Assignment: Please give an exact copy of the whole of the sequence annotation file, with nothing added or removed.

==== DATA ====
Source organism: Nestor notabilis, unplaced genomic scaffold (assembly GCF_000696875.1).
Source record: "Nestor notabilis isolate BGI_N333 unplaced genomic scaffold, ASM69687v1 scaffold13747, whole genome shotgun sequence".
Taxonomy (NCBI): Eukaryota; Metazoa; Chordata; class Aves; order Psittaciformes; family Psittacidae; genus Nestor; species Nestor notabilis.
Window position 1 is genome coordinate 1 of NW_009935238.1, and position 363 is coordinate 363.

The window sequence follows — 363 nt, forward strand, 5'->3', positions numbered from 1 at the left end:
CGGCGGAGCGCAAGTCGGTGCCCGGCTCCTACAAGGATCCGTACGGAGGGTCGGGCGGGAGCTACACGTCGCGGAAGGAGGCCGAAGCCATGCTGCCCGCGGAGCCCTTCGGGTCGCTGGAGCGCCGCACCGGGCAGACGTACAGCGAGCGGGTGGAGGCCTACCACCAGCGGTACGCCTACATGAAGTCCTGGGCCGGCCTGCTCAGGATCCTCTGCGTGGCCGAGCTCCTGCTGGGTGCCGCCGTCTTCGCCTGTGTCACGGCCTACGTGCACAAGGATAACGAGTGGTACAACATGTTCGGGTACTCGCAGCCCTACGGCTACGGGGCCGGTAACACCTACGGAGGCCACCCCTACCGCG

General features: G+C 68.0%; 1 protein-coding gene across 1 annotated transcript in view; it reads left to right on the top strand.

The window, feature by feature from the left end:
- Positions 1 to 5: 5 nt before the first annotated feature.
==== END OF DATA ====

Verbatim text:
Source organism: Nestor notabilis, unplaced genomic scaffold (assembly GCF_000696875.1).
Source record: "Nestor notabilis isolate BGI_N333 unplaced genomic scaffold, ASM69687v1 scaffold13747, whole genome shotgun sequence".
Taxonomy (NCBI): Eukaryota; Metazoa; Chordata; class Aves; order Psittaciformes; family Psittacidae; genus Nestor; species Nestor notabilis.
Window position 1 is genome coordinate 1 of NW_009935238.1, and position 363 is coordinate 363.

The window sequence follows — 363 nt, forward strand, 5'->3', positions numbered from 1 at the left end:
CGGCGGAGCGCAAGTCGGTGCCCGGCTCCTACAAGGATCCGTACGGAGGGTCGGGCGGGAGCTACACGTCGCGGAAGGAGGCCGAAGCCATGCTGCCCGCGGAGCCCTTCGGGTCGCTGGAGCGCCGCACCGGGCAGACGTACAGCGAGCGGGTGGAGGCCTACCACCAGCGGTACGCCTACATGAAGTCCTGGGCCGGCCTGCTCAGGATCCTCTGCGTGGCCGAGCTCCTGCTGGGTGCCGCCGTCTTCGCCTGTGTCACGGCCTACGTGCACAAGGATAACGAGTGGTACAACATGTTCGGGTACTCGCAGCCCTACGGCTACGGGGCCGGTAACACCTACGGAGGCCACCCCTACCGCG

General features: G+C 68.0%; 1 protein-coding gene across 1 annotated transcript in view; it reads left to right on the top strand.

The window, feature by feature from the left end:
- Positions 1 to 5: 5 nt before the first annotated feature.